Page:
Germany, China lift world stocks, Spanish worries simmer
LONDON (Reuters) – World shares rose on Monday, with Chinese stocks hitting 21-month highs and the German index setting a new record, while political uncertainty triggered big moves in sterling, the Turkish lira and Spanish debt.
Wall Street looked set to open higher, with e-mini futures on the S&P 500 index ESc1 up 0.2 percent and signaling a rebound from Friday’s fall after six days of gains.
European shares rose. The pan-European STOXX 600 index added 0.3 percent and Germany’s DAX touched an all-time high after data showing industrial output far overshot forecasts.
Spanish shares outperformed, rising 0.6 percent, and Spain’s government bond yields fell after a big show of support for the country remaining together and against Catalan independence appeared to calm markets.
Hundreds of thousands demonstrated on Sunday in the Catalan capital Barcelona, carrying banners saying “Catalonia is Spain” and “Together we are stronger”. Catalan leader Carles Puigdemont was due to address the regional parliament on Tuesday on “the current political situation”.
“There is hope in the markets that independence will not be declared and the worst case will be avoided,” Gautam Batra, head of investments at Mediolanum Asset Management, told Reuters.
Spain’s 10-year bond yield ES10YT=TWEB fell 6.4 basis points at 1.65 percent.
On their first day of trade after a week-long holiday, Chinese blue-chip stocks touched their highest levels since late 2015, partly in a delayed reaction to a targeted cut in the amount of cash some banks must hold in reserve announced a week ago. The index closed up 1.2 percent.
Last week’s targeted rate cut outweighed data on Monday, showing activity in China’s service sector grew in September at its slowest since December 2015.
MSCI’s broadest index of Asia-Pacific shares outside Japan .MIAPJ0000PUS fell 0.1 percent, having rebounded by 1.7 percent last week. An index of world stocks tracking shares in 46 countries, however, was up less than 0.1 percent but just shy of a record high .MIWD00000PUS.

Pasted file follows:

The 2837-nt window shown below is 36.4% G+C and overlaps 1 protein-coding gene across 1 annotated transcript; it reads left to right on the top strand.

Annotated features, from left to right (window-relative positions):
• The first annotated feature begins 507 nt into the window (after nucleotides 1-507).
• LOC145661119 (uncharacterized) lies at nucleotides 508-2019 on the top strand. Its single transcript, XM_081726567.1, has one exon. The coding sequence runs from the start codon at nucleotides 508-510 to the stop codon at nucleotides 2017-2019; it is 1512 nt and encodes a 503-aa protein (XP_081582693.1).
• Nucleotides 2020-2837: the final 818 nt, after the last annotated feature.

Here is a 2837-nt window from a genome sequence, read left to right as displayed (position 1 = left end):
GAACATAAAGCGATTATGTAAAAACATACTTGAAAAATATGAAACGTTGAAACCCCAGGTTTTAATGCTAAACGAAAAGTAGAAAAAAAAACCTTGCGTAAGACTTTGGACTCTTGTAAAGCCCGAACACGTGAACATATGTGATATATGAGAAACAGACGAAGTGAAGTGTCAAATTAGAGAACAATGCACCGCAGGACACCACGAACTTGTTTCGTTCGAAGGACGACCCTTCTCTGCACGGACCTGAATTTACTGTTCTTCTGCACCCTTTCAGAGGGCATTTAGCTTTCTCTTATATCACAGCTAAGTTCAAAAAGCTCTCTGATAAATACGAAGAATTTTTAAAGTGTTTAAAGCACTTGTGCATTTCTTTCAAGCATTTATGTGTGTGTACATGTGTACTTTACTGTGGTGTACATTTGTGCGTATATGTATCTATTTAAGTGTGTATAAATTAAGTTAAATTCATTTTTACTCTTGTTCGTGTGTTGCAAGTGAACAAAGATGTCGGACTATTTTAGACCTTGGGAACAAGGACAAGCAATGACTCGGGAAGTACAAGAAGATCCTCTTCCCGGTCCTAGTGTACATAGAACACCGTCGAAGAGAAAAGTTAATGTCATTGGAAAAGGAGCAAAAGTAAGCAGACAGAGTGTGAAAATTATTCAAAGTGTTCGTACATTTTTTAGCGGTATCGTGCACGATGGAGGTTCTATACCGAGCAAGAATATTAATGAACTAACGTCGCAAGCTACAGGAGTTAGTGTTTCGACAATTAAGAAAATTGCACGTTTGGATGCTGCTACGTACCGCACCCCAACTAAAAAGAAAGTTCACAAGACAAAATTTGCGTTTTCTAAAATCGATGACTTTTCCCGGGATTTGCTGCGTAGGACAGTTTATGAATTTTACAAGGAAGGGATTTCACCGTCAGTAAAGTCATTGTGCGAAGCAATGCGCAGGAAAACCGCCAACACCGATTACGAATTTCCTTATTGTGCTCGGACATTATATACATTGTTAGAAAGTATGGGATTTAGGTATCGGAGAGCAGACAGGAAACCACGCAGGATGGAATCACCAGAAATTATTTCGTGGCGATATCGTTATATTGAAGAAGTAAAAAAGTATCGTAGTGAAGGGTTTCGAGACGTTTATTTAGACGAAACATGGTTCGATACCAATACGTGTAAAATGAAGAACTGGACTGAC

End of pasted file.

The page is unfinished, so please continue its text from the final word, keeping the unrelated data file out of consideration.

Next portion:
U.S. stocks are due to trade on Monday, although the bond market is closed for a holiday. Tokyo markets are also shut.
The dollar fell 0.1 percent against a basket of currencies .DXY. The greenback was all but flat against the Japanese yen on concerns that North Korea was preparing a new missile test.
The yen was last at 112.69 per dollar , having fallen as low as 113.44 per dollar last week. The euro edged up 0.1 percent to $1.1742 .
The Turkish lira fell as much as 2.5 percent against the dollar and Istanbul stocks fell 4 percent after the United States and Turkey cut back visa services in a sharp deterioration in relations.
The lira last traded at 3.7060 per dollar, down 2.5 percent on the day, and stocks were down 3.1 percent.
A U.S. consulate employee was arrested last week on charges of links to U.S.-based Muslim cleric Fethullah Gulen, blamed by Ankara for last year’s failed military coup. Washington condemned the arrest as baseless.
“Turkey’s economy, especially the private sector, significantly relies on USD funding, the disruption of which can cause economic and financial disarray to Turkey” analysts at TD securities said in a note.
Sterling rose 0.9 percent to $1.3173 on reports that British Prime Minister Theresa May, facing threats to oust her, might sack her foreign minister, Boris Johnson.
“If Boris Johnson were to leave or be demoted as the weekend press is suggesting, that would be showing May’s leadership and that her vision of Brexit is the one that (the government) will be going forward with and that markets should be aligned to,” said Viraj Patel, an FX strategist at ING Bank in London.
Speculative investors’ bets on a stronger pound reached their highest in three years in the week to Oct. 3, data from the Commodity Futures Trading Commission showed.
Gold XAU= hit a one-week high as tension over North Korea saw some investors seek safety in the metal. It rose 0.6 percent to nearly $1,283 an ounce.